• Sure, you can always say that there are subtle differences in different local environments. But why not make sure that from the materials section onwards, we all follow some kind of well-established guidelines and instruments and then adjust it to the local context?
  • Do you mean why aren’t researchers asking the same interview questions? Because then your research questions would have to be the same. That works for comparisons studies, but when the research and the context are vastly different, then the questions from previous work wouldn’t apply to this study.
  • Every researcher thinks that the questions you’re raising are unique, but there are always links between work. The way you analyse the data, use particular methods, code or not code – these are all techniques that can be established protocols. The more you can make clear what method you’ve followed, the more rigorous your work becomes.
  • Isn’t that what grounded theory started as? But it all went in different directions.
  • There’s something to be said about building on what other people have done, and if you can make those connections, then your work will be more impactful and credible. But questions have to fit your context.
  • I think the theoretical perspective of the research changes how applicable other tools are to your circumstances.
  • At the same time, very often the tools aren’t shared in qualitative research. What I do now is make an effort publish things like our interview schedule and interview questions, even if just on a blog, exactly for that reason: to allow researchers to make these comparisons more easily.
  • Sometimes existing tools are inadequate for what you want to find. You often have to draw from multiple tools and find your way a bit by being flexible with current tools
  • Ultimately if what you’re doing is contributing to new knowledge. If you’re truly doing new and original research, then no one has done what you’ve done before anyways. Unless you’re building on previous related projects, it’s hard to reuse these kinds of tools.
  • But the drawback is that if you don’t draw on recent work, then reviewers will not understand where it comes from. You can go wild and do something no one has ever done, but someone eventually has to review your work and demonstrate that it adds something to an existing field.
  • You also run the danger in leveraging existing tools in proving exactly what you’ve decided to prove. If you don’t think of problems in novel ways, then it’s easy to bias your results by just confirming what you’re looking for.
  • Yes, but innovation is risky in that people won’t be able to understand where the idea comes from and how it builds on the field, so using existing protocols and methods can help build that bridge
  • It’s not just about getting it published, though, It’s also about getting the findings out there to the general public and making a difference in people’s thinking. A big problem is how do people and members of the public judge what is credible. We increasingly see that people don’t have the tools to make that judgment.
  • Are the ideas in this paper something anyone has been struggling with in their current work?
  • Sure, I’ve done 28 interviews and am now analysing, but we were discussing that we might need to give the coding to someone else to see if they will have the same conclusions. The problem is that I said in ethics that no one else besides my supervisors will see the data. When I give it to someone else, it has to be my supervisors. Other questions are things like, how many do need I give to someone else to determine it is reliable?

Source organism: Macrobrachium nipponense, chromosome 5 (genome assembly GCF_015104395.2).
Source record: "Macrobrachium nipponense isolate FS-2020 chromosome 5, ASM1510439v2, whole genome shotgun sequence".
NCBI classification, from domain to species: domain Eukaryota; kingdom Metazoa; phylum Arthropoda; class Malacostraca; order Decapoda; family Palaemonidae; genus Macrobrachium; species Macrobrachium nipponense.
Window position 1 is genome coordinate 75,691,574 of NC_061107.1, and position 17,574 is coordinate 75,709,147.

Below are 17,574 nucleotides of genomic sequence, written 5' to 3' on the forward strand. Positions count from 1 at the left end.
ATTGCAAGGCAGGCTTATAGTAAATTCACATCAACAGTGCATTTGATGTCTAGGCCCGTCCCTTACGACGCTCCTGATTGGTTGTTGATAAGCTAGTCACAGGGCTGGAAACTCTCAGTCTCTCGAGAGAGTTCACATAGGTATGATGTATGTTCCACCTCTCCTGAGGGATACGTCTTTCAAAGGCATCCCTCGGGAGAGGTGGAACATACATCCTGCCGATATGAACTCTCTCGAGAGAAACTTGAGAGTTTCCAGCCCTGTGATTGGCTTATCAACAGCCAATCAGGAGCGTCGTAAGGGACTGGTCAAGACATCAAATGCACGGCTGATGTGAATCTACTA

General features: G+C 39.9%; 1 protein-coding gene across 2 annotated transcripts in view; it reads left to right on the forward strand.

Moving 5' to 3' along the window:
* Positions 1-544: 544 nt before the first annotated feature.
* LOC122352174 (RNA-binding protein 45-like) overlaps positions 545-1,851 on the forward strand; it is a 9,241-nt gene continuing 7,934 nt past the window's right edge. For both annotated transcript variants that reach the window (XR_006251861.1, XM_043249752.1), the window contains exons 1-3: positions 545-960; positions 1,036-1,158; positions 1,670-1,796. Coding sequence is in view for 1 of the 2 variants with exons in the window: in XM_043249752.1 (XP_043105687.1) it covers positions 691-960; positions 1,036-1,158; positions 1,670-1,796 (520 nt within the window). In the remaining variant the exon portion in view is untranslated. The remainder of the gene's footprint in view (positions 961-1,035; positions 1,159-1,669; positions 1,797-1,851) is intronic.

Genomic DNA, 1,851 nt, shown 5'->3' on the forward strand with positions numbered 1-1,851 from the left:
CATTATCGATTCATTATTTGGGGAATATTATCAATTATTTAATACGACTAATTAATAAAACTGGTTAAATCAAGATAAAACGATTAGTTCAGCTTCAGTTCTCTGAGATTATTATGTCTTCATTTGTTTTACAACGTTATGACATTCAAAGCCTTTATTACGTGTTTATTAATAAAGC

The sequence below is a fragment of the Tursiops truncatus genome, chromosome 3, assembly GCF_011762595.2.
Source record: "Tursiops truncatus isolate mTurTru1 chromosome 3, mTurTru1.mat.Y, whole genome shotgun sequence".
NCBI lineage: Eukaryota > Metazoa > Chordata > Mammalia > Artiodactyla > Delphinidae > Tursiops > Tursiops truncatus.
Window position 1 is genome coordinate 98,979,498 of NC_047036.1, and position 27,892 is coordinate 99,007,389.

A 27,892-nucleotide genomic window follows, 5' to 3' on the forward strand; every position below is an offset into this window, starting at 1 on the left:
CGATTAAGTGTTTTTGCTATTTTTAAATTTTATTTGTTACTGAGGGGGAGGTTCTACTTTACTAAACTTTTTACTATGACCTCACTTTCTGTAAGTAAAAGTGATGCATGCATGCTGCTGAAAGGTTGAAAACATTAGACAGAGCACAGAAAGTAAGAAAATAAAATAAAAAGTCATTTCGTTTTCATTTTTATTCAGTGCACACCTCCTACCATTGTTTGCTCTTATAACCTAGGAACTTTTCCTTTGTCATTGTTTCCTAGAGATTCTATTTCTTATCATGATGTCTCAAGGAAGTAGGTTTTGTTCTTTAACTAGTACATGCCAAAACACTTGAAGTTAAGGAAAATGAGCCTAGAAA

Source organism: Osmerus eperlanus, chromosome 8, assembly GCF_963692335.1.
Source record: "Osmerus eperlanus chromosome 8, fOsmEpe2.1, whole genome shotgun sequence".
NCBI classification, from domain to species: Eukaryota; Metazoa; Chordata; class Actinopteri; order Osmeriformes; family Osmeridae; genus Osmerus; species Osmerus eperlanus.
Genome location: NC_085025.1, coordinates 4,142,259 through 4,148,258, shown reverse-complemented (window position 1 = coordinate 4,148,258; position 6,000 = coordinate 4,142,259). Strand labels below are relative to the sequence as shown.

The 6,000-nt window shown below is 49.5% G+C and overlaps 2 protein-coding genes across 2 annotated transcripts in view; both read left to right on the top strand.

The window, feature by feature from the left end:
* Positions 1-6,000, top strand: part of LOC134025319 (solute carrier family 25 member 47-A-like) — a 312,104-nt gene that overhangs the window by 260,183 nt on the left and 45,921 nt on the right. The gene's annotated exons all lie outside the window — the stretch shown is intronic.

• I’m just trapped sometimes about how to rigorously report. Do I say ‘some people said this’ or ’20 out of 25 said this’
  • If you’re going down a coding route, I would say 20 said this and 5 said the opposite. You’ve come down a route of counting because that’s what coding lends itself to. That’s what makes it credible. Another option is telling stories about each individual rather than counting the comments.
  • But by counting, the work becomes a bit quantitative
  • But that’s exactly what coding lends itself to: counting
  • Some things in your data are going to be quite black and white, but there are also going to be many small subtleties and grey areas. The more you can insure that other people agree with your definitions, the more you can rely on your own interpretation of the data
  • I would argue 3 people should always look at your codes and to calculate Cronbach alphas of inter-rater reliability. Even if you’re telling stories, someone should review and confirm, or even the interviewees themselves should confirm that what you are interpreting is right.
  • It’s about interrogating whether what you view in the data is actually happening. You need to be actively challenging what you find, and doing so overtly so so that you can write about this process in your papers.
  • It’s an endless process I feel. I transcribed my own data, for instance, and when I went back to the recording I found that the way I had written the comments didn’t match with the sentiment of the interviewee
  • That’s a good point – after all, transcription is a form of analysis in itself
  • I recommend always doing transcription yourself. Until you do transcription, you don’t understand how the process can changing and shaping the data
  • I feel it was important for me to transcribe my own data because they I knew that I got the sentiments right. Something as small as a short laugh can completely change the meaning of what someone has said.
  • So what do you do when you’ve already paid someone to do the transcription? How can you make sure that what they’ve done is correct?
  • You should listen to some of the interviews and compare with the transcription. Also if something is interesting in the transcription, you should go back to the interview and see if it was interpreted in how it looks when reading

– End of reading group time –